Crypto shines in Vivienne Tam, shows Tommy Hilfiger

Crypto shines in Vivienne Tam, shows Tommy Hilfiger

For the second time since the global pandemic, New York Fashion Week has descended on the city, bringing a flock of flowing black fabrics, billowing sleeves and soaring stilettos to the streets of Lower Manhattan. Models drape themselves around town, the Perrier water flows and the glitter party like it’s 2019; nevertheless, remnants of the pandemic are hiding in the cracks. After two years in a digital void, something in the culture has shifted – and this time, NFTs, the techno-pandemic darling, are taking center stage.

Several runway shows pay tribute to Web3, and like most fashion statements, it’s the opposite of subtle. Designer Tommy Hilfiger’s show was billed as mixing the real world with the metaverse, a mashup he curiously labeled “phygital” (physical meets digital). The production — staged at a drive-in movie theater in Brooklyn — was live-streamed in Roblox, where avatars wearing renditions of the outfits strutted through a virtual cityscape. Viewers could buy real versions of the clothes in the game. Meanwhile, customers who purchased from Alo Yoga’s Aspen ski-inspired collection also received NFTs confirming ownership of the clothing.

But nowhere were NFTs more striking than in Vivienne Tam’s show, which took place on the border of New York’s iconic but distinct Soho and Tribeca neighborhoods. Just as the designer’s clothes have always stood at the crossroads between East and West, the collection now dramatically enjoys the ethereal space between the physical and the virtual. Up the lift and into the sixth floor of Spring Studios, electronic music plays while blocks of colored pixels flicker against the wall. Under the spotlight, a couple of guys loiter, wearing headdresses shaped like CryptoPunk NFT avatars of human faces.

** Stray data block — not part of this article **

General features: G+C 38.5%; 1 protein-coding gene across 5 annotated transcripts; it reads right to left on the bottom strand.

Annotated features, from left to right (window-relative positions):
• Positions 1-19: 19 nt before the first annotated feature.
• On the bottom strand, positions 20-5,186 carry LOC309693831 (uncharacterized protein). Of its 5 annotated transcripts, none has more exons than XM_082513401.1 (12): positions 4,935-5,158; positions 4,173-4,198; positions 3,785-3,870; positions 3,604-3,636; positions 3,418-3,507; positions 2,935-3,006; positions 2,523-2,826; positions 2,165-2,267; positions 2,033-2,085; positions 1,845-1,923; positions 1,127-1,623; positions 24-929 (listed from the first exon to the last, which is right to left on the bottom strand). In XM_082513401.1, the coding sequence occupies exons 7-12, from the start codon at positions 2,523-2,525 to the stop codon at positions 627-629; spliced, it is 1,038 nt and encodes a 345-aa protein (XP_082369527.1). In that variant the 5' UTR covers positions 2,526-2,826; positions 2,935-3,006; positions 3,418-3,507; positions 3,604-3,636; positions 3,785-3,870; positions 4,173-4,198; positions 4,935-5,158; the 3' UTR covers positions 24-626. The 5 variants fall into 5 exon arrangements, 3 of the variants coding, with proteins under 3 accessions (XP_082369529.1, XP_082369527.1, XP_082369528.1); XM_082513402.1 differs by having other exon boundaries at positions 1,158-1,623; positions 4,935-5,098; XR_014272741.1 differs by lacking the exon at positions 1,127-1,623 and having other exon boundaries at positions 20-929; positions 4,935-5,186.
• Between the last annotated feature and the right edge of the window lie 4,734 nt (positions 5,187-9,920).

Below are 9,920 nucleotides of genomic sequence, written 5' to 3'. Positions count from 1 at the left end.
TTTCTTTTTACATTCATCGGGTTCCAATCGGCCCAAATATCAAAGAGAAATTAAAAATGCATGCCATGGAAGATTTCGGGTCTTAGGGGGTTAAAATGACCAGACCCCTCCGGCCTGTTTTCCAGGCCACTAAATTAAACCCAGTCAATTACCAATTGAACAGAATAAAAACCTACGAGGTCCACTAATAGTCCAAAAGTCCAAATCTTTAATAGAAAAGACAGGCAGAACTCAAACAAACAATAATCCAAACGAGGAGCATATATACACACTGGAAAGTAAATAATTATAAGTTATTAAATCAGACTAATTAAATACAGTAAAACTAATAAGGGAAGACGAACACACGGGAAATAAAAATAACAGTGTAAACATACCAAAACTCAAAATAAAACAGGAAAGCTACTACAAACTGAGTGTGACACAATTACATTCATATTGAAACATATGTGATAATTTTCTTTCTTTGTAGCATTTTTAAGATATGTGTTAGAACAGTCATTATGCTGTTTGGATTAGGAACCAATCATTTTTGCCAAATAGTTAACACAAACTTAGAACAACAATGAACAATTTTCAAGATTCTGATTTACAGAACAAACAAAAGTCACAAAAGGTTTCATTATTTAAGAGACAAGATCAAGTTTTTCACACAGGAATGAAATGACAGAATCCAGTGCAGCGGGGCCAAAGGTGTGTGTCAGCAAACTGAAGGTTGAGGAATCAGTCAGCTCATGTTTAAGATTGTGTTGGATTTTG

For her show, Tam has partnered with First Digital Trust, a Hong Kong-based cryptocurrency custody service; Gemini, the cryptocurrency exchange platform founded by the Winklevoss twins, Tyler and Cameron; and the NFT project CyberKongz, which is currently selling for a minimum of $25,000 on OpenSea. Her clothes feature the CyberKongz monkeys and other blue-chip collections, including CryptoPunks and Bored Ape Yacht Club, in various ways: bold earrings, patches on a denim jacket, the bodice of an evening dress. Their resemblance is impossible to miss.

For Tam, it’s by design. “I want to bring art worlds and NFTs together,” she shares from the runway stage, noting that storytelling is at the heart of both spheres. “For people in NFTs and the metaverse, I want to show that the physical world is also important,” she says. In particular, IP owners and creators benefit when people wear physical manifestations of their avatars.

Contractually, Bored Ape Yacht Club and CryptoPunk NFT holders own the IP rights for their avatars – meaning that in order to display the unique illustrations of monkeys and punks on her clothing, Tam had to work with individual NFT holders who licensed the images to the designer. and her team. A group of so-called whale collectors, who have dozens of NFT properties, allowed Tam to elevate their avatars to the realm of high fashion.

Other Tam apparel featured Awkward Astronauts, an NFT collection sold on Nifty Gateway, the NFT trading platform owned by Gemini. “The more we can cross NFTs with fashion, art and different creative communities, the better,” says Cameron Winklevoss, who attended the show with her twin. “It’s very early days, but NFTs are here to stay . . . and there are all kinds of dimensions to go into, he adds, thinking that NFTs can also offer tickets to the actual event we are attending.

Another shirt makes its way down the runway with a glittering “First Digital” logo emblazoned on the back. According to the company’s CEO, the escrow service will help users who buy NFTs of Tam’s clothes in the metaverse translate the purchase into a real-world order, offering more Web3 functionality in fashion.

According to Tam, her collection also embodies the spirit of traditional Chinese mah-jongg, which she compares to NFTs as “it’s about intelligence, and playing the game as much as winning it.” When they see her NFT-inspired clothes, she says, “I want [people] to be excited and think, ‘Wow, they’re alive!’ It gives me joy.”

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